By Emily Fowler
The expert analysts at City Index have once again cast their practiced eyes over the current financial markets. Their authority forecasts are a beneficial insight into the current markets, and predict what we might need to know for an effective trading strategy in the coming months. Read on for a snapshot of their predictions for April 2015.
Ashraf Laidi, GBP/JPY, Bearish
The sharp sell-off of the British pound was largely caused by concern over references to deflationary risks made by the Bank of England Monetary Policy Committee members, as Ashraf Laidi discusses this month. With UK inflation hitting an all-time low of zero% in February 2015, the lowest comparable rate ever on record since 1989, will the market expectation that inflation will enter negative ground be correct?
With May bringing the UK general election, it seems likely that another coalition government will be the result, and this uncertainty can only be of detriment to the pound. The possible strength of the JPY seems to stem from a stronger Japanese economy caused by factors that include more competitiveness in the export arena, but how will re-emerging instability in the field of global equities affect the JPY?
Joshua Raymond, EUR/JPY, Bearish
Moving away from the EUR/GBP because of concerns over what effect the UK general election will have, Joshua Raymond looks at the EUR/JPY. Agreeing with Ashraf Laidi when it comes to Japan’s strengthened economy, partly due to an increasing export competitiveness, he is confident in the strength of the JPY, but if an upside break of the Y131.50 barrier happens, could the outcome be different?
James Chen, EUR/USD, Bearish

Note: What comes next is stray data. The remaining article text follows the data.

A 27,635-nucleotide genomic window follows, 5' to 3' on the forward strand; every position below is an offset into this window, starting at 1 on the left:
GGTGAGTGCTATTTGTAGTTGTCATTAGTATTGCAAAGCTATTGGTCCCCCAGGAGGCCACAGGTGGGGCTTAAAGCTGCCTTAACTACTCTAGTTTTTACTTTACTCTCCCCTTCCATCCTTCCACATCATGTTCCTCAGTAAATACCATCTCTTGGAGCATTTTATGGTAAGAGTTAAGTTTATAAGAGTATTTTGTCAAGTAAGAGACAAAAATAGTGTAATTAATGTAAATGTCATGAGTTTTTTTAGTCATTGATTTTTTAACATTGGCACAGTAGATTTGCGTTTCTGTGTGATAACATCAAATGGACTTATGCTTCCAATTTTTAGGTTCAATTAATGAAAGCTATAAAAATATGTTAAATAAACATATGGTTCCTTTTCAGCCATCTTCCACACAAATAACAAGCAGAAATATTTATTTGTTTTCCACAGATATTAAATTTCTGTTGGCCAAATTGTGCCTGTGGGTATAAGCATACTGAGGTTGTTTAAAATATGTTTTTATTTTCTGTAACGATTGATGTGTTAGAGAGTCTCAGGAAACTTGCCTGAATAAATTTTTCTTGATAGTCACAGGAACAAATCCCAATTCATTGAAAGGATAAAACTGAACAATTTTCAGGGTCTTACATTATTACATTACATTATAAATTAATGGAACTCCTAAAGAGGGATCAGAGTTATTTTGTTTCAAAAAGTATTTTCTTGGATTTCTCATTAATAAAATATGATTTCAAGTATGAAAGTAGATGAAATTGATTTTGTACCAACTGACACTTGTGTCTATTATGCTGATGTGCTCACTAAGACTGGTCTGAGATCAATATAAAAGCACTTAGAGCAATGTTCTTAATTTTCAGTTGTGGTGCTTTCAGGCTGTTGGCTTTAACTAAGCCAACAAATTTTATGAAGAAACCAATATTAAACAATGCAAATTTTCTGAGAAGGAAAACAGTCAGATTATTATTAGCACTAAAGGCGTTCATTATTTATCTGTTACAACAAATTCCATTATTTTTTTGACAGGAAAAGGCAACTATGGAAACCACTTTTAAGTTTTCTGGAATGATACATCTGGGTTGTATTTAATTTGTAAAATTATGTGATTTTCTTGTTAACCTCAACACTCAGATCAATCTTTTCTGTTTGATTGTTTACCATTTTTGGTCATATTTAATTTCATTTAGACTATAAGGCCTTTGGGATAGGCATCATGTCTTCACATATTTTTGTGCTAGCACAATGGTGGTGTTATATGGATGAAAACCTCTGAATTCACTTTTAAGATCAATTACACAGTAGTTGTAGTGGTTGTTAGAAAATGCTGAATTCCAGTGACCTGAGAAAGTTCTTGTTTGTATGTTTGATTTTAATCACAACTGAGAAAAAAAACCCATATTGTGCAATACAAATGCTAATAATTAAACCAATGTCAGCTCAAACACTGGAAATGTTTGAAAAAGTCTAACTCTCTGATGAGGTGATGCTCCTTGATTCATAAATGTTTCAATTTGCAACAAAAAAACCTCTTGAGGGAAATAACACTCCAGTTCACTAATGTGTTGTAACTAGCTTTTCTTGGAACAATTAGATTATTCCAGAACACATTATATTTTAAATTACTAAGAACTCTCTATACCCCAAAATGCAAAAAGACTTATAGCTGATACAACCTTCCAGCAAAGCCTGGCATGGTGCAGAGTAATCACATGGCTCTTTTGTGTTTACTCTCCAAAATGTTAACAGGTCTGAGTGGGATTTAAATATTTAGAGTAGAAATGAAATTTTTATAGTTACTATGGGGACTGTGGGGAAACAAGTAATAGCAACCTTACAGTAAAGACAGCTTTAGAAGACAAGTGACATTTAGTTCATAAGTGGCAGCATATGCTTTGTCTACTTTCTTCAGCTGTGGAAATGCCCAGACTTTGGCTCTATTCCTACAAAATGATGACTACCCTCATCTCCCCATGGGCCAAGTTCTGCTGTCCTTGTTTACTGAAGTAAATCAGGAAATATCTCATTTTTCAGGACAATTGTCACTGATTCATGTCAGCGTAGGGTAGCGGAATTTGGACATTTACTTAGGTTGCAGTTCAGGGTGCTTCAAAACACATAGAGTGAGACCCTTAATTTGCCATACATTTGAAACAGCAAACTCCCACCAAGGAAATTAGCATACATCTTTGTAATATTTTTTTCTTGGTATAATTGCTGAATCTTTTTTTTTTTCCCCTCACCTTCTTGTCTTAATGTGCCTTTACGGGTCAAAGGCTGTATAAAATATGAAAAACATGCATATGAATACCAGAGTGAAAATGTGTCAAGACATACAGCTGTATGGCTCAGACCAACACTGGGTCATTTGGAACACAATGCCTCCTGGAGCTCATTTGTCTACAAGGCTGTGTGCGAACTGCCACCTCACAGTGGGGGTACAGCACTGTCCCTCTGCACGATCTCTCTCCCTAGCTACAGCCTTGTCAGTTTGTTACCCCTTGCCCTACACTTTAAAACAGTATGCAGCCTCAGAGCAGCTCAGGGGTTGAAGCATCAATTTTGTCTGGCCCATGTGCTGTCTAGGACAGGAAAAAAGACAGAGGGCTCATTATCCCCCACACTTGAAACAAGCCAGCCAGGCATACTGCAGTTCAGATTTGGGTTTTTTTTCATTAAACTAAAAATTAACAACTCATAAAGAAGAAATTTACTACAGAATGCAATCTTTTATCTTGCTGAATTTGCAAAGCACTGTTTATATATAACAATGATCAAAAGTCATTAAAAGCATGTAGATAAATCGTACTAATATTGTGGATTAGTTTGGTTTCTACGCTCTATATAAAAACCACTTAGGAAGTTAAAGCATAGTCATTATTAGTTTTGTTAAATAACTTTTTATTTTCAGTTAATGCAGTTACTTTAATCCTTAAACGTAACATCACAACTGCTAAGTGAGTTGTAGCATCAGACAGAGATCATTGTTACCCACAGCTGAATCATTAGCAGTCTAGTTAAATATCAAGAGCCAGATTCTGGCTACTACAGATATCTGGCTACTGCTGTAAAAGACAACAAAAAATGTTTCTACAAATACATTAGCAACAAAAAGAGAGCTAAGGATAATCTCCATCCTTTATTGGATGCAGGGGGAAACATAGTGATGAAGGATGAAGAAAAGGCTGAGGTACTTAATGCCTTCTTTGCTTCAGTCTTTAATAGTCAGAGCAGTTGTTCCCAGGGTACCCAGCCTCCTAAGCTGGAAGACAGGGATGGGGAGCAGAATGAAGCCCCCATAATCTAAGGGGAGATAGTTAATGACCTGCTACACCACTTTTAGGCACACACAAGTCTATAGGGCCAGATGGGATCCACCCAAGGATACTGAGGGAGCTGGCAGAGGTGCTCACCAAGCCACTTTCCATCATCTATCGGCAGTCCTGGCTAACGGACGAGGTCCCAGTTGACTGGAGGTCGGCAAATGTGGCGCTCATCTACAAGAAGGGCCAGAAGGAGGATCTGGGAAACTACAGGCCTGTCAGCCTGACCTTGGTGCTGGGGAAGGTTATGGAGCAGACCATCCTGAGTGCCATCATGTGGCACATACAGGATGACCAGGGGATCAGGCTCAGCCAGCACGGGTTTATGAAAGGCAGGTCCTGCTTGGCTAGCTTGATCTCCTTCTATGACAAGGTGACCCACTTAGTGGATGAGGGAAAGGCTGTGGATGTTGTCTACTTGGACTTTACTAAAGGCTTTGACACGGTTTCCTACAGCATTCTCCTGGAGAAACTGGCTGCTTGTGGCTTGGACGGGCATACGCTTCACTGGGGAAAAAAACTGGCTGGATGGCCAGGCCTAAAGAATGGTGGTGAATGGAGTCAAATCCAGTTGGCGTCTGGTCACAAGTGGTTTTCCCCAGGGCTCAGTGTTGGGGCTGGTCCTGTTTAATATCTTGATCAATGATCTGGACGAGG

James Chen correctly predicted the sharp decline of the EUR/USD pair for March, and this month he examines whether this entrenched free fall will continue into April. March brought a new 12-year low for the pair, when the target of 1.0500 was reached mid-month. The dropping of the USD in mid-March following the March 18 US FED meeting gave a high of 1.1037, but this soon retreated and we’re still seeing a weak EUR and signs of the USD ending the recent pullback. So, will we still have a bearish forecast for April?
James looks at the results of the EUR/USD trading under a major resistance area, and shares his views on the next major downside objective.
Kara Ordway, AUD/USD, Bearish
With the RBA rate decision due in April, Kara Ordway examines how much of a risk factor this is to AUD/USD this month. Although iron ore futures are still falling, will the speculative positioning and instability that the RBA decision brings pre-meeting be enough to enable a clear view on the currency pair?
Previous views on the pair were rethought following the recent reversal in the USD following the FOMC, and Kate looks at both the short-term positions, as well as longer-term predictions surrounding end of year forecasts.
Ken Odeluga, FTSE 100, Bullish
With a recent all-time high of 6930.2, Ken Odeluga predicts a continuation of momentum for the FTSE 100, with potential landings of 6837 and 6804-6809 suggesting regained support lying between 6702 and 6740. His simple studies of momentum make it clear whether or not the FTSE will be able to recoup recent losses in the month of April.
Despite the expectation of bearish views in the run up to the UK general election, is the expectation of a coalition government really still able to affect the market that much? Although the FTSE is likely to slow coming up to election date, the index may still hit at least 7065 before then.
Kelvin Wong, Nikkei 225, Bullish
Kelvin Wong looks at the market that has shown a terrible decline of 80% between a high of 39260 in January 1990 and a low of 7606 in April 2003. Since 2008, the Nikkei 225 has risen by an amazing 177%, and February 2015 saw a record high of 18865. But can this great improvement really be sustained?